The Fiat Ducato and its line-up of stablemates has been the most popular motorhome base vehicle for more years than its rivals will care to remember.
This must be the most significant example of collaboration between LCV manufacturers in recent RV history. They have been ubiquitous for so long, it is hard to remember their direct predecessors.
They were the Citroën H van, the Commer PB, which later morphed into the Dodge Spacevan, the Fiat 242, in collaboration with Citroën, and the Peugeot J7/J9. There have now been three generations of Fiat Ducato.
Autohomes Camelot was also available as the Citroën C25, Peugeot J5 (Talbot Express in the UK), and the Alfa Romeo AR6… and who wouldn’t want that badge on the bonnet of their motorhome?
All were offered with petrol, diesel or turbodiesel engines and in short- or long-wheelbase variants, such as the Murvi Morello S+ by Nomadic Wheels. Later, an ultra-short-wheelbase version, badged as the Talento, and a medium-wheelbase version were both launched as chassis-cabs.
All derivatives bound for the UK (so that excludes the Alfa) were manufactured at the SEVEL Sud plant in Atessa, Italy. SEVEL is an acronym for Società Europea Veicolo Leggen (European Light Vehicle Company).
Models were designated X280 up to 1989 and X290 from 1990-1993. The facelift included a revised grille and improved cab window design and exterior door mirrors.
The fascia was updated and the gearbox linkage received an (overdue) upgrade. The latter was only on UK RHD models, which arrived with a floor-mounted gear lever. LHDs had a (much slicker) steering column gearchange.
First-generation Ducato and chums pioneered using Al-Ko Kober’s independently spring galvanised chassis extensions in any number. This enabled much longer and heavier motorhomes to be built that had been possible with this class of LCV cab. Both single-rear-axles, such as the Swift Kon-Tiki, and twin-rear-axles, such as the Auto-Trail Seminole, were produced.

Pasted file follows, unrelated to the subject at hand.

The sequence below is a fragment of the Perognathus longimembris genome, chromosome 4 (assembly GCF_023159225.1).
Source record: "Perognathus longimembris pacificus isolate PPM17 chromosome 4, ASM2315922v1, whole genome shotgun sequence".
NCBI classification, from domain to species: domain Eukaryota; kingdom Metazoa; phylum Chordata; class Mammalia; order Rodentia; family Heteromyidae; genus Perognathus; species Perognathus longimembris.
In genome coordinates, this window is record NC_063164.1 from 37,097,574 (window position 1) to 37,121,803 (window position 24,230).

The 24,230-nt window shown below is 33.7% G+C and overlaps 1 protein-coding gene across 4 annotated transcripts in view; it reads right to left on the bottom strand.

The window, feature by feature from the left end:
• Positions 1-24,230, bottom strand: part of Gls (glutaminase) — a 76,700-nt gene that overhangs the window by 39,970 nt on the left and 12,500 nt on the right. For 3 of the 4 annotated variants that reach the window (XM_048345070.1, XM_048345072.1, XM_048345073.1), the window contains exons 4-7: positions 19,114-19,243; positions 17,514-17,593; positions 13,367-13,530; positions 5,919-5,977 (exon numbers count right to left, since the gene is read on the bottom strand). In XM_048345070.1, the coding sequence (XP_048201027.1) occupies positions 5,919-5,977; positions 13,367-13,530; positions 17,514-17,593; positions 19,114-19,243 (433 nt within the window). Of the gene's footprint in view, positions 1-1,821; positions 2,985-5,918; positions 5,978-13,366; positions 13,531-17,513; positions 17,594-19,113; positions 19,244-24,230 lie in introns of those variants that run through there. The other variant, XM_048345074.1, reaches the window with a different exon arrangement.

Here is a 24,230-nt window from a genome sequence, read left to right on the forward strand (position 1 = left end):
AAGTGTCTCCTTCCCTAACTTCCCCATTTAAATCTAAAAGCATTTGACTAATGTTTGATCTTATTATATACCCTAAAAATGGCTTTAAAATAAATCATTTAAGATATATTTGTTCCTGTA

X2/30 and X2/44 saw a new design, which included a fascia-mounted gear lever, the first since the Renault 4 camionette. The gear lever’s location was roundly condemned as a gimmick by the competition, who then all went on to copy it, presumably because it left the cab floor walk-through uncluttered.
This generation ran from 1994 to 2006 and was available as the Citroën Jumper (Relay in the UK), Peugeot Boxer and Fiat Ducato.
Three lengths of panel van were available, and all bar the shortest were offered with a factory-fitted all-steel high-top, with full-height sliding side door and full-height hinged rear doors.
These features, along with the commendably straight sidewalls, made them the ‘go-to’ marques for panel van converters, such as this Adria Win, later the Twin.
The X/250 Auto-Trail V-Line and X/290 Auto-Sleeper Warwick XL began production in 2006 and are still being made today. The X/250 and X/290 are by far the most popular base vehicle for high-top and coachbuilt motorhomes.
Fiat is flat-out developing technology for its all-electric Ducatos. Although the recently launched E-Ducato was described as their ‘first-ever’ Zero Emission Ducato, they actually built a few as long ago as 1992.
Footnote: Below is an image of an early (1964) Commer Auto-Sleeper, reg ABL 293B, part of the collection at the National Motor Museum, Beaulieu. For those readers not as ancient as the author, the adjustable spot lamp high on the offside between the driver’s cab window and the windscreen was used for reading signposts at night!
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The location of the gear lever was roundly condemned as a gimmick by the competition, who then all went on to copy it, presumably because it left the vehicle's cab floor walk-through uncluttered